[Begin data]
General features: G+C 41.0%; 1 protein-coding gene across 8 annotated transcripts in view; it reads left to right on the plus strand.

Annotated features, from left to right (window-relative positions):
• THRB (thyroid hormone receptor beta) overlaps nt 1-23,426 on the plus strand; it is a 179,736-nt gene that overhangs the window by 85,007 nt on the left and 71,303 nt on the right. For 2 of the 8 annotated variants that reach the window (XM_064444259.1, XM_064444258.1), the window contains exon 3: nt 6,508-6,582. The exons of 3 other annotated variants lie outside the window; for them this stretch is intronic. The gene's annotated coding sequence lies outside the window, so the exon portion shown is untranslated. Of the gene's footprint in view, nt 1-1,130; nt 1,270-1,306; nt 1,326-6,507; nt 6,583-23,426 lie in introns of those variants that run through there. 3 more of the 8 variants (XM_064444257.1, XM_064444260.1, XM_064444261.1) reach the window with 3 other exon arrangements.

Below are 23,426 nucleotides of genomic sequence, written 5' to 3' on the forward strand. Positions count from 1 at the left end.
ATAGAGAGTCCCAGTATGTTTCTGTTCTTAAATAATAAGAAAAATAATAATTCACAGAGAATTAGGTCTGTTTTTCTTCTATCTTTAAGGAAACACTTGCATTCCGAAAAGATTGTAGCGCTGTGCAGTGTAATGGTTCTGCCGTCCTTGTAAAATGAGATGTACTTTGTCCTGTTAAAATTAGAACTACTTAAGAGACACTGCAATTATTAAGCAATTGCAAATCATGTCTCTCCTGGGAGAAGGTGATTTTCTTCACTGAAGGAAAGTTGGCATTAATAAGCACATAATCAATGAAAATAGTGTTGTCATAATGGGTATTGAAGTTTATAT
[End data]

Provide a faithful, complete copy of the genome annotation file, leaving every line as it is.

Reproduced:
General features: G+C 41.0%; 1 protein-coding gene across 8 annotated transcripts in view; it reads left to right on the plus strand.

Annotated features, from left to right (window-relative positions):
• THRB (thyroid hormone receptor beta) overlaps nt 1-23,426 on the plus strand; it is a 179,736-nt gene that overhangs the window by 85,007 nt on the left and 71,303 nt on the right. For 2 of the 8 annotated variants that reach the window (XM_064444259.1, XM_064444258.1), the window contains exon 3: nt 6,508-6,582. The exons of 3 other annotated variants lie outside the window; for them this stretch is intronic. The gene's annotated coding sequence lies outside the window, so the exon portion shown is untranslated. Of the gene's footprint in view, nt 1-1,130; nt 1,270-1,306; nt 1,326-6,507; nt 6,583-23,426 lie in introns of those variants that run through there. 3 more of the 8 variants (XM_064444257.1, XM_064444260.1, XM_064444261.1) reach the window with 3 other exon arrangements.

Below are 23,426 nucleotides of genomic sequence, written 5' to 3' on the forward strand. Positions count from 1 at the left end.
ATAGAGAGTCCCAGTATGTTTCTGTTCTTAAATAATAAGAAAAATAATAATTCACAGAGAATTAGGTCTGTTTTTCTTCTATCTTTAAGGAAACACTTGCATTCCGAAAAGATTGTAGCGCTGTGCAGTGTAATGGTTCTGCCGTCCTTGTAAAATGAGATGTACTTTGTCCTGTTAAAATTAGAACTACTTAAGAGACACTGCAATTATTAAGCAATTGCAAATCATGTCTCTCCTGGGAGAAGGTGATTTTCTTCACTGAAGGAAAGTTGGCATTAATAAGCACATAATCAATGAAAATAGTGTTGTCATAATGGGTATTGAAGTTTATAT